I’ve noticed people on twitter asking how they could show their support for the ongoing NBI which no doubt you must have noticed by the amount of blogger advice currently being offered all around this colorful bazaar we call the blogosphere. Maybe you feel like adding another voice to the list of topics where bloggers share their personal experience and helpful tips – maybe you feel reluctant about this or dubious how to possibly contribute anything that hasn’t been written already. The reply tweets included a link to the NBI forums and how to sign up for becoming a sponsor. What if you’re not looking to sponsor though but support the cause in a different way?
I remember when I started blogging; I had been a reader of the blogosphere for some time before that which was partly an inspiration to open an MMO blog (not my first blog ever, but my first gaming blog). I remember reading some blogging advice at the time by Larìsa and Matticus among others and helpful as they were, I knew that in the end I had to find my own way of writing and doing things. I knew I needed to give myself a chance to experiment, to not heed any rules or famous do’s and don’ts and most of all to screw perfectionism. Truly. I don’t believe in guidelines much; I believe in authenticity, learning by doing and that any type of blog has its audience. The only mistake you can make (technical aspects aside) is to try and copy someone else. In general, the world would be a much better, happier place if people learned to compare less. That’s what some bloggers mean when they say “write for yourself”. And be patient.
I remember therefore how happy I was when my first posts received some reactions, be it another blogger stepping by to say hello or leaving a short comment. Every blogger starts out the same way, alone – so receiving comments is like an acknowledgment of your existence at first. They prove that your blog is getting attention and that there are readers, real breathing people, even if the big majority of them are silent. I will always remember my first post ever and the people commenting on it; and up to this day the comments we leave one another, the insightful discussions that spring from one blog to the next, the linkbacks and exchange are what makes blogging such a rewarding experience. Blogging is a social medium that thrives on more active interaction and social dynamics. As with all good things, establishing such channels and bonds takes some time but they are worth it.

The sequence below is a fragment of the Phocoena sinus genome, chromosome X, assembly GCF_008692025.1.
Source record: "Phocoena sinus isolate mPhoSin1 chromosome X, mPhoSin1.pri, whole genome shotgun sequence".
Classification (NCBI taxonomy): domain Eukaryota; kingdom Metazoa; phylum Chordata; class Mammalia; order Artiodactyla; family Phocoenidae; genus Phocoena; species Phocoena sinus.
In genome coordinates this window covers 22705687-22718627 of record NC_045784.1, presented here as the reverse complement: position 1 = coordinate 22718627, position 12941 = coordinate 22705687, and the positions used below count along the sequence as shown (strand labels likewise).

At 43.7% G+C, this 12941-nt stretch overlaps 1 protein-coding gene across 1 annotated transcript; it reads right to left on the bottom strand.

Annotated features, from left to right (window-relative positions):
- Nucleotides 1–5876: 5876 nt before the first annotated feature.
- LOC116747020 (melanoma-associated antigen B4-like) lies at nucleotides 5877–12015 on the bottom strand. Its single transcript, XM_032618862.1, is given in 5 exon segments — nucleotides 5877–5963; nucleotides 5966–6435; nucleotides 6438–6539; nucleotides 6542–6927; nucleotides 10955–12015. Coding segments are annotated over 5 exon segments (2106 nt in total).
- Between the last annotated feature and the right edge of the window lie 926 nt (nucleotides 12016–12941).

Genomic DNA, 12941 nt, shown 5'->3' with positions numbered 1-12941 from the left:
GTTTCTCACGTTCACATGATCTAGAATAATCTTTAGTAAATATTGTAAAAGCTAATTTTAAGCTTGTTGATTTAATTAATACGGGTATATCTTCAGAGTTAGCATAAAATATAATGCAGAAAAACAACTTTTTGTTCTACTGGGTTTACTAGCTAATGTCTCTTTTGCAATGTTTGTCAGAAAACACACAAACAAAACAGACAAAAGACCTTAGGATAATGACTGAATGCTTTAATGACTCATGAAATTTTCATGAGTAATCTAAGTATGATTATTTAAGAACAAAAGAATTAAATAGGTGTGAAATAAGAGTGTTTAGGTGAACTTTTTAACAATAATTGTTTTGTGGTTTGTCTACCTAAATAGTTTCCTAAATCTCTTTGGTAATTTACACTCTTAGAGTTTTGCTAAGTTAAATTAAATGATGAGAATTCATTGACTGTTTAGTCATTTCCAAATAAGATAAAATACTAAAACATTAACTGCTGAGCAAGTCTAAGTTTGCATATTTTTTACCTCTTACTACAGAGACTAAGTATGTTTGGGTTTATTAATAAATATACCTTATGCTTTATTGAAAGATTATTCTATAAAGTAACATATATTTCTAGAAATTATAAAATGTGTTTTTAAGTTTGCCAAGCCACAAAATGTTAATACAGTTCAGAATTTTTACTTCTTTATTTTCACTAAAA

This is why I try to make small welcome round-ups on MMO Gypsy every now and then; to put the spotlight on newcomers (newcomers to me) that caught my attention and in memory of how it feels to start off. There are more bloggers who regularly do this too, like Spinks, Tesh, Liore or of course Hugh from the MMO Melting Pot who does not only share linklove daily but features specific newbie blogger round-ups. When I have less time or don’t manage a list myself, I try leave a comment and /wave on blogs I spot for the first time. That’s no chore for me or ‘job’ – but then I am lucky in that I enjoy leaving comments (long ones too as some of you might know!) on other people’s blogs as much as I love to write my own articles. The two inspire each other.
And this is what you can do for the NBI too, without specifically signing up as a sponsor: visit newcomer blogs and leave your blogging neighbour a note, a warm welcome or heads-up! Have a look at the collective topic where they’re currently signed up (and where you can also find short blog descriptions usually). There are many different blog focuses and you will easily find a few that might correspond with your personal preferences – or maybe you like picking some at random and see where it takes you.
This is what Syp’s initiative is about, highlighting newcomers. Besides receiving tips, it’s a wonderful way for them to get some exposure and attention, to feel seen and part of a greater circle of real and approachable people (most of them anyway!). That’s where your support comes in, very directly at the roots of the idea. Hopefully, some of this will make a more lasting impact in the blogosphere, too – the month of May won’t last forever, but there will always be newbie bloggers around the block. By visiting them, commenting on an interesting point or including them in a round-up, you are actively contributing to what makes the blogosphere a vibrant and dynamic place to inhabit, full of interesting encounters and crossroads. All in only a few minutes.
This is not exclusive to older bloggers, by the way: whether you feel like a freshman or not, visit your next or favorite blogs, let them know you exist (don’t be shy!) or link to articles you enjoyed reading. Before you know it, attention and feedback will find you – what you send out will find its way back to you and more (and in different ways than you might think).